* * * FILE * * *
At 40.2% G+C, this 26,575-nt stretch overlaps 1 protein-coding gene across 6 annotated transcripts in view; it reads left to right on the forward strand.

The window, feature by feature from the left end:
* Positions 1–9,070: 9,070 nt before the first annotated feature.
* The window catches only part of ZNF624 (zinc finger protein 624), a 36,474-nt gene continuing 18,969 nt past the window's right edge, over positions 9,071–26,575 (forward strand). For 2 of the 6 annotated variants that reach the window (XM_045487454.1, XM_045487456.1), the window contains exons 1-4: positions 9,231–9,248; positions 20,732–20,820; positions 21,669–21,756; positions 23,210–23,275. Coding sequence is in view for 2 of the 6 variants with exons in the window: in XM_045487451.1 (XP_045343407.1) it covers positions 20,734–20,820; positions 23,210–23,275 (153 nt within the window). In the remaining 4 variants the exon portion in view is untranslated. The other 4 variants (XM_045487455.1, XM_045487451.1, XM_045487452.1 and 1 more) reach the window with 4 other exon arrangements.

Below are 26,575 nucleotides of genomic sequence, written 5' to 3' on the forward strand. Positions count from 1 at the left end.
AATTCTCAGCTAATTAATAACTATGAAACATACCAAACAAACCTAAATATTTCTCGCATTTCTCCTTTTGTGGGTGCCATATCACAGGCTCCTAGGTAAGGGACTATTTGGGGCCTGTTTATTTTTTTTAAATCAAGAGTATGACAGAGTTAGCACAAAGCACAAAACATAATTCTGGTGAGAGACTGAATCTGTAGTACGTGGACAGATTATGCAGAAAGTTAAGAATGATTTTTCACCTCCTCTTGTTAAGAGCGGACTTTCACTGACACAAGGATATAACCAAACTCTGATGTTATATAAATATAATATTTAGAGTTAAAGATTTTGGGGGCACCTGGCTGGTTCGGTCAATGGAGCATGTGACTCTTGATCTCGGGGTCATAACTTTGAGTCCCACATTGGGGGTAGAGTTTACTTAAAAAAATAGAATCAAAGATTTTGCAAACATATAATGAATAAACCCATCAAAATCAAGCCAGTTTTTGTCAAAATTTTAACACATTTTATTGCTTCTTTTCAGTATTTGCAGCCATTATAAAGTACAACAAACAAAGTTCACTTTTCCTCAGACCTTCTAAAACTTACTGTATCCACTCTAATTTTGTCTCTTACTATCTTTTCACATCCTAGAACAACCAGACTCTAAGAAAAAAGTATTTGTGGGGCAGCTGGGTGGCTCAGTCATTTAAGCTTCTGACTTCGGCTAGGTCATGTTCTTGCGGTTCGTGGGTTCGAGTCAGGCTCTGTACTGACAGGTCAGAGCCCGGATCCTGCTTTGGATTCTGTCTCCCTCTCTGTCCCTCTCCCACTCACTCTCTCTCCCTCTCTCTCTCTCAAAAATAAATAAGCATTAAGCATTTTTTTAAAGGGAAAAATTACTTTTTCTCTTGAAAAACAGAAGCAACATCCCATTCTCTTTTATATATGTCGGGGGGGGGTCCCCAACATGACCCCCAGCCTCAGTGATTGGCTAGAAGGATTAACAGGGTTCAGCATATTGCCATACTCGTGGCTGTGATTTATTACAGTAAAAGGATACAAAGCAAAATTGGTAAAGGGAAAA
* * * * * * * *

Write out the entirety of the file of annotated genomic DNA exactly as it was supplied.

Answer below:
At 40.2% G+C, this 26,575-nt stretch overlaps 1 protein-coding gene across 6 annotated transcripts in view; it reads left to right on the forward strand.

The window, feature by feature from the left end:
* Positions 1–9,070: 9,070 nt before the first annotated feature.
* The window catches only part of ZNF624 (zinc finger protein 624), a 36,474-nt gene continuing 18,969 nt past the window's right edge, over positions 9,071–26,575 (forward strand). For 2 of the 6 annotated variants that reach the window (XM_045487454.1, XM_045487456.1), the window contains exons 1-4: positions 9,231–9,248; positions 20,732–20,820; positions 21,669–21,756; positions 23,210–23,275. Coding sequence is in view for 2 of the 6 variants with exons in the window: in XM_045487451.1 (XP_045343407.1) it covers positions 20,734–20,820; positions 23,210–23,275 (153 nt within the window). In the remaining 4 variants the exon portion in view is untranslated. The other 4 variants (XM_045487455.1, XM_045487451.1, XM_045487452.1 and 1 more) reach the window with 4 other exon arrangements.

Below are 26,575 nucleotides of genomic sequence, written 5' to 3' on the forward strand. Positions count from 1 at the left end.
AATTCTCAGCTAATTAATAACTATGAAACATACCAAACAAACCTAAATATTTCTCGCATTTCTCCTTTTGTGGGTGCCATATCACAGGCTCCTAGGTAAGGGACTATTTGGGGCCTGTTTATTTTTTTTAAATCAAGAGTATGACAGAGTTAGCACAAAGCACAAAACATAATTCTGGTGAGAGACTGAATCTGTAGTACGTGGACAGATTATGCAGAAAGTTAAGAATGATTTTTCACCTCCTCTTGTTAAGAGCGGACTTTCACTGACACAAGGATATAACCAAACTCTGATGTTATATAAATATAATATTTAGAGTTAAAGATTTTGGGGGCACCTGGCTGGTTCGGTCAATGGAGCATGTGACTCTTGATCTCGGGGTCATAACTTTGAGTCCCACATTGGGGGTAGAGTTTACTTAAAAAAATAGAATCAAAGATTTTGCAAACATATAATGAATAAACCCATCAAAATCAAGCCAGTTTTTGTCAAAATTTTAACACATTTTATTGCTTCTTTTCAGTATTTGCAGCCATTATAAAGTACAACAAACAAAGTTCACTTTTCCTCAGACCTTCTAAAACTTACTGTATCCACTCTAATTTTGTCTCTTACTATCTTTTCACATCCTAGAACAACCAGACTCTAAGAAAAAAGTATTTGTGGGGCAGCTGGGTGGCTCAGTCATTTAAGCTTCTGACTTCGGCTAGGTCATGTTCTTGCGGTTCGTGGGTTCGAGTCAGGCTCTGTACTGACAGGTCAGAGCCCGGATCCTGCTTTGGATTCTGTCTCCCTCTCTGTCCCTCTCCCACTCACTCTCTCTCCCTCTCTCTCTCTCAAAAATAAATAAGCATTAAGCATTTTTTTAAAGGGAAAAATTACTTTTTCTCTTGAAAAACAGAAGCAACATCCCATTCTCTTTTATATATGTCGGGGGGGGGTCCCCAACATGACCCCCAGCCTCAGTGATTGGCTAGAAGGATTAACAGGGTTCAGCATATTGCCATACTCGTGGCTGTGATTTATTACAGTAAAAGGATACAAAGCAAAATTGGTAAAGGGAAAA